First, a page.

(On VHS, July 2001) Straight-to-video release that once again proves that there are no accidents in the theater/video release rift. Granted, it’s not always bad, but then again it’s nothing worth writing about. The first few minutes hold considerable promise, as a gun-toting priest (Michael “Grrr!” Rooker) mows down a satanic sect with the help of laser sights. But right after that, we slip in an X-Files episode that flops around without Mulder or Scully and feels much longer than the 90-odd minutes running time. The creature feels less and less impressive as time goes by. It’s the kind of movie during which you can fall asleep and miss preciously little. Catherine Bruhier plays a cute female police officer, though.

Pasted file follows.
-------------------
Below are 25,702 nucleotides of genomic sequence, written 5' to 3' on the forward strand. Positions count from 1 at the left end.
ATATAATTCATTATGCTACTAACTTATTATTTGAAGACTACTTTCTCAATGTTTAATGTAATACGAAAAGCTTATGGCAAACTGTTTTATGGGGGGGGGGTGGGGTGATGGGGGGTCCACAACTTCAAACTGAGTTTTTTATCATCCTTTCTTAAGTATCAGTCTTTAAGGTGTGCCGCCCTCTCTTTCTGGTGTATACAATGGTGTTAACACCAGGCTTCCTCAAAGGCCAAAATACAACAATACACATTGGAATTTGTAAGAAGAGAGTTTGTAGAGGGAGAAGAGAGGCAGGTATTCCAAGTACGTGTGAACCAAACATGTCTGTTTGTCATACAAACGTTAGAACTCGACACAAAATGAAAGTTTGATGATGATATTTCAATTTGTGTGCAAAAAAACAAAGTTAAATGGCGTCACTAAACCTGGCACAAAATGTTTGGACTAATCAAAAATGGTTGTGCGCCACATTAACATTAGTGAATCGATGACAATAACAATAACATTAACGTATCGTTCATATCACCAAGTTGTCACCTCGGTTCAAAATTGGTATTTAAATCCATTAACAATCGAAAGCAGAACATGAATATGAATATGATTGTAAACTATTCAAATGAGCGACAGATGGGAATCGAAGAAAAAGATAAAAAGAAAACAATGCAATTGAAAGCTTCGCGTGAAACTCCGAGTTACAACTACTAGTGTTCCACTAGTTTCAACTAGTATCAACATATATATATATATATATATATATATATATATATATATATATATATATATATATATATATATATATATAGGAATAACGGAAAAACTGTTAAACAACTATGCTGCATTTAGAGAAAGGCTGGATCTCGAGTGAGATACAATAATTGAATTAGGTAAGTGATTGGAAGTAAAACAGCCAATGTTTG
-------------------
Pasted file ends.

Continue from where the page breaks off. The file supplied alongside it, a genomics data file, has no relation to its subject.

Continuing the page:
The Shift, George Foy

Bantam Spectra, 1996, 515 pages, C$17.95 tpb, ISBN 0-553-37544-X

The reviewer wakes up. For a single moment, his life is bliss, mostly because he doesn’t realize what a pathetic life he leads. Still smiling from his oniric tryst with Sarah Michelle Gellar, the reviewer managers to slide out of bed before waking up.

Looking outside the grimy windows of his apartment, he sees that things are worse than ever. Microsoft has plastered another hideous billboard on the building across the street, extolling the new consumer-protection features of Windows TJ designed to disallow any potential illegal activity. The reviewer knows that will transform the computer in little more than a Microsoft-approved silicon brick; he’s spent the last week re-installing his own machine.